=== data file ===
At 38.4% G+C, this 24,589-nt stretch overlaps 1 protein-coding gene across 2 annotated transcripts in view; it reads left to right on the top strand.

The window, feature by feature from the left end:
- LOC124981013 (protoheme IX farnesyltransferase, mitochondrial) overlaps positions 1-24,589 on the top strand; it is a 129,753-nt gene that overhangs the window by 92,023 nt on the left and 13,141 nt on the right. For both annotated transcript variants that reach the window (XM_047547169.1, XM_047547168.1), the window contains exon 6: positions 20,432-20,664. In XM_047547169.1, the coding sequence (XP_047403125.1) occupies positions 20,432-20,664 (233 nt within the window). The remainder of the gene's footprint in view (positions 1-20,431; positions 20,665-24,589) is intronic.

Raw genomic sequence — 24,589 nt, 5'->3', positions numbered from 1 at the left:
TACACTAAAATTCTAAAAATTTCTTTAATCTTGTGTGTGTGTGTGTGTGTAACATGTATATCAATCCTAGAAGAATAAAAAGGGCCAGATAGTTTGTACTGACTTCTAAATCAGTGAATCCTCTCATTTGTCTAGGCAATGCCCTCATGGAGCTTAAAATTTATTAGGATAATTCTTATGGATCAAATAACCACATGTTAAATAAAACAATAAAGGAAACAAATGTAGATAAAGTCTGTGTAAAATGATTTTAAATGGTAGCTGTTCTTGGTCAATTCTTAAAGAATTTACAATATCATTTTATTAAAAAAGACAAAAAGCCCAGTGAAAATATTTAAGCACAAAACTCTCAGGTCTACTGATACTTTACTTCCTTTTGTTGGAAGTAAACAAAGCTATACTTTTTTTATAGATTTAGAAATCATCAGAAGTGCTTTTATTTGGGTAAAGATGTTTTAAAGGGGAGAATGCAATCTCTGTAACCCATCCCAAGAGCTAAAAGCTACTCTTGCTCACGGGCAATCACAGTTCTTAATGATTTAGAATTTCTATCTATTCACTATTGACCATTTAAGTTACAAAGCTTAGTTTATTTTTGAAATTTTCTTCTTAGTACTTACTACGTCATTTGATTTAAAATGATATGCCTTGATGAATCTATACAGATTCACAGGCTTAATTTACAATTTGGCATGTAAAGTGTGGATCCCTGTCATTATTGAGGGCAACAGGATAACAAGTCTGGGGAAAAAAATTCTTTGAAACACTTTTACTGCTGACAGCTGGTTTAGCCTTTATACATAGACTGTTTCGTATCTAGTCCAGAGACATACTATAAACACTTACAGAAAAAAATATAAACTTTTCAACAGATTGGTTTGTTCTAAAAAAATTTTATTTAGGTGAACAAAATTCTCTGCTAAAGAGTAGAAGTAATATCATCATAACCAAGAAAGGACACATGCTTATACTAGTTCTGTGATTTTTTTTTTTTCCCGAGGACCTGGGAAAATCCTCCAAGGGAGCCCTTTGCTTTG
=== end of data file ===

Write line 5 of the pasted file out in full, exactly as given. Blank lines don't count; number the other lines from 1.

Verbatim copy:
TACACTAAAATTCTAAAAATTTCTTTAATCTTGTGTGTGTGTGTGTGTGTAACATGTATATCAATCCTAGAAGAATAAAAAGGGCCAGATAGTTTGTACTGACTTCTAAATCAGTGAATCCTCTCATTTGTCTAGGCAATGCCCTCATGGAGCTTAAAATTTATTAGGATAATTCTTATGGATCAAATAACCACATGTTAAATAAAACAATAAAGGAAACAAATGTAGATAAAGTCTGTGTAAAATGATTTTAAATGGTAGCTGTTCTTGGTCAATTCTTAAAGAATTTACAATATCATTTTATTAAAAAAGACAAAAAGCCCAGTGAAAATATTTAAGCACAAAACTCTCAGGTCTACTGATACTTTACTTCCTTTTGTTGGAAGTAAACAAAGCTATACTTTTTTTATAGATTTAGAAATCATCAGAAGTGCTTTTATTTGGGTAAAGATGTTTTAAAGGGGAGAATGCAATCTCTGTAACCCATCCCAAGAGCTAAAAGCTACTCTTGCTCACGGGCAATCACAGTTCTTAATGATTTAGAATTTCTATCTATTCACTATTGACCATTTAAGTTACAAAGCTTAGTTTATTTTTGAAATTTTCTTCTTAGTACTTACTACGTCATTTGATTTAAAATGATATGCCTTGATGAATCTATACAGATTCACAGGCTTAATTTACAATTTGGCATGTAAAGTGTGGATCCCTGTCATTATTGAGGGCAACAGGATAACAAGTCTGGGGAAAAAAATTCTTTGAAACACTTTTACTGCTGACAGCTGGTTTAGCCTTTATACATAGACTGTTTCGTATCTAGTCCAGAGACATACTATAAACACTTACAGAAAAAAATATAAACTTTTCAACAGATTGGTTTGTTCTAAAAAAATTTTATTTAGGTGAACAAAATTCTCTGCTAAAGAGTAGAAGTAATATCATCATAACCAAGAAAGGACACATGCTTATACTAGTTCTGTGATTTTTTTTTTTTCCCGAGGACCTGGGAAAATCCTCCAAGGGAGCCCTTTGCTTTG